Yo soy La Lay

adventures in family, faith, and Down syndrome

Ready…. Set…….

Tonight, we’re gearing up for October. ¬†ūüôā Throughout the next month, I am participating in the 8th Annual 31 for 21 Blog Challenge. ¬†It is a call for bloggers (like me!) to write every day in October to promote Down syndrome awareness. ¬†31 days in October and Down syndrome is 3 copies of the 21st chromosome… make sense?? ¬†Each day in October, I plan to share something that I have learned since Tessa was born nine months ago. ¬†I hope you’ll continue to join us on our journey.

Happy Down Syndrome Awareness Month!

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The Halloween Debate

About a week ago, Ellie announced to all of us that her costume of choice for Halloween is “a potty.”

Digest that for a moment please.

I’ll be honest, I am totally frantic about this. John is not. As a matter of fact, I would say that he’s practically giddy about her choice. That’s what happens when you teach eighth graders all day long.

I have attempted to change her mind, offering amazing costume after amazing costume to entice her interests. Frozen? We can do Frozen! Dora? Doc McStuffins? I’m desperate enough to let her be a princess!! I am failing. For a brief moment last week, she decided that her costume would be “Ellie,” but after only a few hours, we were back on the toilet train.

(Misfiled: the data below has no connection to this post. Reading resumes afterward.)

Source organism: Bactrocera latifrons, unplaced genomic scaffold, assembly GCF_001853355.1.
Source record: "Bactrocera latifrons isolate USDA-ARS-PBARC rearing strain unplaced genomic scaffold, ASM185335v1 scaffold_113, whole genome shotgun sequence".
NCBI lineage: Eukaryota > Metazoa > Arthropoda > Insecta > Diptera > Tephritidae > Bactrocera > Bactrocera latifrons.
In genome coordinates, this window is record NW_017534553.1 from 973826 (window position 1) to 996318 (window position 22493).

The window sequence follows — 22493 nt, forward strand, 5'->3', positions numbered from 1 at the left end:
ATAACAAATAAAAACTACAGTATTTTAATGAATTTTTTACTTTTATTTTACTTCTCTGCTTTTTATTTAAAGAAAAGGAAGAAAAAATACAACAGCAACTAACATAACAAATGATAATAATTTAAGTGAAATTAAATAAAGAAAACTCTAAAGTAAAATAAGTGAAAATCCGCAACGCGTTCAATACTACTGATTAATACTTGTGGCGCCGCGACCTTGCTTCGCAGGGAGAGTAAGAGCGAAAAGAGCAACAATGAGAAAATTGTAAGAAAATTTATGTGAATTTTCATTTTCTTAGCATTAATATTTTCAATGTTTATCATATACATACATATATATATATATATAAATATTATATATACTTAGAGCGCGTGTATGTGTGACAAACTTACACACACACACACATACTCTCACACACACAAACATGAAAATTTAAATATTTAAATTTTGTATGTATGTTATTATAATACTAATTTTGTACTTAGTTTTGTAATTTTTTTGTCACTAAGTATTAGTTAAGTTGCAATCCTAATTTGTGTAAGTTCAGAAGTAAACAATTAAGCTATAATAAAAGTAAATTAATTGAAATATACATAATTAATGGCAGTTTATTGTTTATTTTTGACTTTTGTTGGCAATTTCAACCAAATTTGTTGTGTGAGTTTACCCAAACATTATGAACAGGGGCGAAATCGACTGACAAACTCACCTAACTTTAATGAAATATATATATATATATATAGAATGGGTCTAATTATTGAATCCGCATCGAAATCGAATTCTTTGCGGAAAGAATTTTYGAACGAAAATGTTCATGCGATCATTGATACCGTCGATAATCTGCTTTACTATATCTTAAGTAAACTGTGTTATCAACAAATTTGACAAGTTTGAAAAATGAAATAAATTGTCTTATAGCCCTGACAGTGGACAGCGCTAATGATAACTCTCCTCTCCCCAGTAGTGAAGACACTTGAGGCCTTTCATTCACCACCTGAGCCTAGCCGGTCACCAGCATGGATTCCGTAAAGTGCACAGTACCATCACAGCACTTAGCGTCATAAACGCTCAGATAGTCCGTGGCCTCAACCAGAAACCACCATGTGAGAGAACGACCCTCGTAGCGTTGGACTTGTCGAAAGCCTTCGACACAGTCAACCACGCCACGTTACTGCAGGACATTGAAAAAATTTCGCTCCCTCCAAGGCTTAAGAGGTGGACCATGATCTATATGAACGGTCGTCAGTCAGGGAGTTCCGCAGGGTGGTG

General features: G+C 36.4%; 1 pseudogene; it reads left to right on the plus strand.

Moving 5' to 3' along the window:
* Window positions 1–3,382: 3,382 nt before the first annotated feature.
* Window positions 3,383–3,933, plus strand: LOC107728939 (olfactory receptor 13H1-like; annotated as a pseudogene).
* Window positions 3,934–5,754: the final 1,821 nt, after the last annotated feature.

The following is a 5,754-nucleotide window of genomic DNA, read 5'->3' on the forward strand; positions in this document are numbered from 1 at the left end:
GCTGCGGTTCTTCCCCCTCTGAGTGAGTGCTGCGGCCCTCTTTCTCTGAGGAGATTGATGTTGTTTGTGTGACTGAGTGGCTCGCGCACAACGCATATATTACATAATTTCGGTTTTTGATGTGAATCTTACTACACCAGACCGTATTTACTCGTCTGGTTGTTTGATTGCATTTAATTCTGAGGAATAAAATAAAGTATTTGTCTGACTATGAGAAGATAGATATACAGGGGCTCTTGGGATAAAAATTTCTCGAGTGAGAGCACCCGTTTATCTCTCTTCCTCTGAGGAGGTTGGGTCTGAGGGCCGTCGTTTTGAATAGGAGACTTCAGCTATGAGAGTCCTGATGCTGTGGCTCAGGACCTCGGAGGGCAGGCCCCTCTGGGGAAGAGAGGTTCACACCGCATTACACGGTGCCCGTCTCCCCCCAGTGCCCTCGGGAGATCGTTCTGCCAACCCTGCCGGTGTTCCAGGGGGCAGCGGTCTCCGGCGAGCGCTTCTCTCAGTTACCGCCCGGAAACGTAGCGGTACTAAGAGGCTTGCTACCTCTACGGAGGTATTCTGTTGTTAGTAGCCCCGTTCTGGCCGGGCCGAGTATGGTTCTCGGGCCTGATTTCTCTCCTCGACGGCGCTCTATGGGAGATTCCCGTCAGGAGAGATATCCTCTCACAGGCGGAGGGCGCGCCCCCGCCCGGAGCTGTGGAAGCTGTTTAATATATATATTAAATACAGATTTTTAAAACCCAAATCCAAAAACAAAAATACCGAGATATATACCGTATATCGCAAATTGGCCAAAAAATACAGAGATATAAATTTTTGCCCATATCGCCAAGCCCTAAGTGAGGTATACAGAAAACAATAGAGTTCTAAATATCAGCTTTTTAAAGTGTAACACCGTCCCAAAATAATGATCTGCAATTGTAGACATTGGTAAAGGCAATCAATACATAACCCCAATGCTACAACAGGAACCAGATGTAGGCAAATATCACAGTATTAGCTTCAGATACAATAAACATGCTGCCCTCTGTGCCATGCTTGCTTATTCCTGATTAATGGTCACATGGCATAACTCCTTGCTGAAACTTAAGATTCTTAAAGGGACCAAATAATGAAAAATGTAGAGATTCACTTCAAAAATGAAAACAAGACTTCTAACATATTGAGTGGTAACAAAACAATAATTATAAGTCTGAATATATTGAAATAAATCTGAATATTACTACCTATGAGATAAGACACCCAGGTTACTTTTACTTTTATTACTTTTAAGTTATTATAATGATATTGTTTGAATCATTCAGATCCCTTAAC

At what point do I put my foot down and force a reasonable choice? Or should I just swallow my pride and let Ellie deal with the embarrassing pictures when she’s 18 and creating a slideshow of pictures for her high school graduation?

My strategy, for now, is compromise. Yes, you can dress like a potty at our Halloween party, where our family and friends know us and won’t think we are nutcases. No, you can’t wear it for Trick-or-Treating. I think that’s fair. Maybe even reasonable.

Why do I feel like this is foreshadowing my life when she’s an adolescent?

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Nine Months

Well, the car seat carrier is getting heavy. ¬†I’m not sure how much longer I will be able to cart my sack of potatoes around in it without enrolling in a gym to build up some muscles. ¬†One of my most favorite things about Tessa is the fact that she literally melts into your shoulder when you hold her. ¬†It’s a product of her low muscle tone (meaning: it takes her more energy to get the muscles going than is typical) and I adore it. ¬†However, when it comes to her being carried in a car seat or otherwise, she gets heavy fast. ¬†With little to no assistance from her own muscles, mine are tired.

I bring this up only because we had a nine-month visit with Tessa’s pediatrician today and she is tipping the scales ūüėČ at almost 17 pounds and 26 inches these days. ¬†She’s essentially not on the growth charts for height or head circumference, though not surprisingly, her weight was on the percentile charts. ¬†On the old, no-longer-in-use Down syndrome growth charts, she’s at a solid 50th percentile in all areas and continues to grow. ¬†And, as John so correctly noted, she’s in the 100th percentile for cuteness. ¬†For comparison’s sake, she’s about the size that Ellie was at 5 months.

(Yes, I did run home and check Ellie’s¬†baby book for that comparison. ¬†But, for the record, I was only trying to determine how much longer I might be able to¬†keep Tessa in the six month clothes, based on what Ellie was wearing. ¬†I think we’ll get through the fall and maybe part of the winter…. yippee!)